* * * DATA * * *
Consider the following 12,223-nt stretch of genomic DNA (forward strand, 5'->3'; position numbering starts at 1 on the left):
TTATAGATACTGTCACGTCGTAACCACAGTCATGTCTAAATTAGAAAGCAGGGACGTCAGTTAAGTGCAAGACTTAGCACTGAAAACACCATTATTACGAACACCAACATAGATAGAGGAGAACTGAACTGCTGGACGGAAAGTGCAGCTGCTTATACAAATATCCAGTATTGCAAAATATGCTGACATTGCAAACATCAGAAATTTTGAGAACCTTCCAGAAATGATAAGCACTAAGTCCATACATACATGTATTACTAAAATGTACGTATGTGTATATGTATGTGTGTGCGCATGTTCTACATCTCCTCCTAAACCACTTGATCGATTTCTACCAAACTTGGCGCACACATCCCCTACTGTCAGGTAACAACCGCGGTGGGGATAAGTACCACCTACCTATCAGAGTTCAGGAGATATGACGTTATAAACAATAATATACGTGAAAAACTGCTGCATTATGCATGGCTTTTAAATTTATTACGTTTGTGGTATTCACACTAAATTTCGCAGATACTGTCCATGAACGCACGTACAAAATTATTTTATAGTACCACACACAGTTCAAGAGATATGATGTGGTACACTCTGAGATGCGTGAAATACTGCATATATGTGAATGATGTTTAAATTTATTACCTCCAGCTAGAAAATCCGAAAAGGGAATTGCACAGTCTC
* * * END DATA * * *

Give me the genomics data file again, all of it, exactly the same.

Consider the following 12,223-nt stretch of genomic DNA (forward strand, 5'->3'; position numbering starts at 1 on the left):
TTATAGATACTGTCACGTCGTAACCACAGTCATGTCTAAATTAGAAAGCAGGGACGTCAGTTAAGTGCAAGACTTAGCACTGAAAACACCATTATTACGAACACCAACATAGATAGAGGAGAACTGAACTGCTGGACGGAAAGTGCAGCTGCTTATACAAATATCCAGTATTGCAAAATATGCTGACATTGCAAACATCAGAAATTTTGAGAACCTTCCAGAAATGATAAGCACTAAGTCCATACATACATGTATTACTAAAATGTACGTATGTGTATATGTATGTGTGTGCGCATGTTCTACATCTCCTCCTAAACCACTTGATCGATTTCTACCAAACTTGGCGCACACATCCCCTACTGTCAGGTAACAACCGCGGTGGGGATAAGTACCACCTACCTATCAGAGTTCAGGAGATATGACGTTATAAACAATAATATACGTGAAAAACTGCTGCATTATGCATGGCTTTTAAATTTATTACGTTTGTGGTATTCACACTAAATTTCGCAGATACTGTCCATGAACGCACGTACAAAATTATTTTATAGTACCACACACAGTTCAAGAGATATGATGTGGTACACTCTGAGATGCGTGAAATACTGCATATATGTGAATGATGTTTAAATTTATTACCTCCAGCTAGAAAATCCGAAAAGGGAATTGCACAGTCTC